Arguably, introducing some form of payment to living kidney donors provides a simple solution for the supply problem for kidney transplantation. However, most would consider such a market objectionable. The term “repugnant markets” is applied to transactions between 2 willing parties that are considered objectionable by the society to which they belong. Repugnant markets are therefore restricted or prohibited outright. Roth32 argues that what is objectionable is hard to predict and often dependent on the local culture.

Roth32 goes on to investigate the kidney trade and suggests that removing a kidney from a living human is itself a potentially objectionable act from the position of a doctor given the Hippocratic principle to “first do no harm.” This applies whether or not there is payment for the kidney being transplanted. It is undeniable that there is near universal opposition to paying people for a kidney. A recent report by the British Broadcasting Corporation highlighted the practice in several countries (including the United States, Canada, Austria, and Germany) of paying people for blood products to meet unmet demand.33 Indeed, plasma products from paid blood donors in the United States have been used for many years in the United Kingdom as a result of the ban imposed on UK plasma following the Creutzfeldt-Jakob’s disease crisis. An argument against payment for tissue donation is that donors with low incomes would be disproportionately represented. The World Health Organization’s guiding principles for cell, tissue, and organ transplantation advice against payment for human body parts to prevent exploitation of vulnerable people.34

Becker and Elias35 have argued that the supply of organs would change from inelastic to highly elastic if payments were made for kidneys, because of the large number of those potentially willing to provide organs and the relatively small number of potential transplant recipients. When the price elasticity of supply is inelastic, the increase in price does not change the quantity supplied by the same proportion. Conversely, when it is highly elastic, the number of kidneys supplied would increase at a greater rate if the price increased.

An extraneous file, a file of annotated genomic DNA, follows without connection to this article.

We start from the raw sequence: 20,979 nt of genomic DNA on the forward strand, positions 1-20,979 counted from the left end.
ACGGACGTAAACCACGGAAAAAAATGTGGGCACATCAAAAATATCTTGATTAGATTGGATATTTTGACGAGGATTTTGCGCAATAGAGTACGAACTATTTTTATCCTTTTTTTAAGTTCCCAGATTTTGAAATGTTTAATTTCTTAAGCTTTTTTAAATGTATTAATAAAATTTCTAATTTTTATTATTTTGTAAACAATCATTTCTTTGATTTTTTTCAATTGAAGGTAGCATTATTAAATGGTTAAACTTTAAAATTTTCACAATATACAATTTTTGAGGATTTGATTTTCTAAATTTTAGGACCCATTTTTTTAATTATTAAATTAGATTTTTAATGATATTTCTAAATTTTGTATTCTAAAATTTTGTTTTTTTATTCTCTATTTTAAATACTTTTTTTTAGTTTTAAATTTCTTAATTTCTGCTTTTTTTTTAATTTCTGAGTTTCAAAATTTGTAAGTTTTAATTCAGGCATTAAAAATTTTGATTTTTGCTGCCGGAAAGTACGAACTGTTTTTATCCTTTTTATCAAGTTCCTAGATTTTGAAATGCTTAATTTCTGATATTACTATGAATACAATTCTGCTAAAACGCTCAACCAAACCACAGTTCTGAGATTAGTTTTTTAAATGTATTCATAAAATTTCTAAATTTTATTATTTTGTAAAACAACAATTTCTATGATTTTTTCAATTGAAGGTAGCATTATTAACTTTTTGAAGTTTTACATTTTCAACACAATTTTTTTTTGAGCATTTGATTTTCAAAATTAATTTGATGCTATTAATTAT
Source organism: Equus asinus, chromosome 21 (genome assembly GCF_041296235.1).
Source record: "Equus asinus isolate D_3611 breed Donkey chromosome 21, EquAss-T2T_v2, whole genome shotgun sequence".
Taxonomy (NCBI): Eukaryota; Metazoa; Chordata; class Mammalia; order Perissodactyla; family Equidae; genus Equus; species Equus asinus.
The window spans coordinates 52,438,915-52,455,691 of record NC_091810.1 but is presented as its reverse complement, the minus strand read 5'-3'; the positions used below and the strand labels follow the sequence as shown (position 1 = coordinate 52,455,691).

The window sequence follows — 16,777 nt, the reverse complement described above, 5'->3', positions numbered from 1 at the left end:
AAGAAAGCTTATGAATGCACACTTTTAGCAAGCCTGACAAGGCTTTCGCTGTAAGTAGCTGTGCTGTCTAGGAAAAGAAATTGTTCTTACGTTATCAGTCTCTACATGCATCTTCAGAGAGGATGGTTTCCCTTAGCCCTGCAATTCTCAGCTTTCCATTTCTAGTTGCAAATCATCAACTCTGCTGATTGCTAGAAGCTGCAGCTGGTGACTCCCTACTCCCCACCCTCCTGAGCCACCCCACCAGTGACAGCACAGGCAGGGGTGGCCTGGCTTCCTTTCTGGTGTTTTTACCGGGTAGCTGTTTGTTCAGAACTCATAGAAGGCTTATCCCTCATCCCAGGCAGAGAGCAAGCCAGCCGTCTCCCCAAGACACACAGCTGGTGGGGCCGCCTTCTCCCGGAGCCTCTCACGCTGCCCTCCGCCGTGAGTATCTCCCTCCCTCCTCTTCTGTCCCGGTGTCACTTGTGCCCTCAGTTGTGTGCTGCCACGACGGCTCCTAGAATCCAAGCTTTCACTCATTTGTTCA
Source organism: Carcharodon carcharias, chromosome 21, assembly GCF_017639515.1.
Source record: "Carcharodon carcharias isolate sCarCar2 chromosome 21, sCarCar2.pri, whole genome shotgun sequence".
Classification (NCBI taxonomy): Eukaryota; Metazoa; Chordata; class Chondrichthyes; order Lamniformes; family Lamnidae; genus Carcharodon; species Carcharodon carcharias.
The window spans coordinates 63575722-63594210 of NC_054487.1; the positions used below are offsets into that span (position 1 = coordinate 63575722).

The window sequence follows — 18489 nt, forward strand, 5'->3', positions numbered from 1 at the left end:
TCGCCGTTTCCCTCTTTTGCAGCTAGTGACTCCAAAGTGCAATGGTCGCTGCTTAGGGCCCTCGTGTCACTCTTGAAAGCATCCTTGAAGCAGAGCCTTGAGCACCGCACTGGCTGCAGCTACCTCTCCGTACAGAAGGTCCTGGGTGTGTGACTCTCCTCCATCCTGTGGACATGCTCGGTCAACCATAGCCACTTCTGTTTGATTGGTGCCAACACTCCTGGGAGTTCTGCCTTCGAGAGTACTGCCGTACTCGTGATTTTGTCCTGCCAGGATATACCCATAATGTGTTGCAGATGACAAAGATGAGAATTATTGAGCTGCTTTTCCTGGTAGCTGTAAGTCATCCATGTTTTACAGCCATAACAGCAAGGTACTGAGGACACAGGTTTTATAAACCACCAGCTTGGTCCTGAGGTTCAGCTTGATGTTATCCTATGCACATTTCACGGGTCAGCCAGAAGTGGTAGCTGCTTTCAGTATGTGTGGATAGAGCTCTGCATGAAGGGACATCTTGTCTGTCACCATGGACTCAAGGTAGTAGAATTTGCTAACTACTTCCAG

Becker and Elias35 argue for the use of a market system with payment in kidney transplantation and respond to the 3 objections posed by Roth.32 They write that first, poorer workers do more dangerous jobs and that this situation (which could also be regarded as exploitation) seems to be tolerated, thereby suggesting double standards. This is a relatively weak argument: further exploiting poorer people for their organs compounds the injustice of exploiting them for their labor. Second, they argue transactions should improve the welfare of both parties, which could occur in the selling of a kidney. This argument can be contested though, and there is little evidence that benefits do ultimately occur for the paid donor. From an ethical perspective, we should consider power and resource imbalances between the parties in the transaction being unequal from the start. Third, Becker and Elias35 suggest that the market for kidneys could be regulated to prevent abuse of those with fewer material resources. This is also problematic from an economic perspective because of the cost of regulation and potential for gaming. Although the study of Becker and Elias35 is interesting and bold because it estimates a price, trade remains at odds with the views of the vast majority of clinicians and others involved in the provision and evaluation of healthcare. It is worth also pointing out that there is little evidence to suggest that these ideas have support within the economics community either.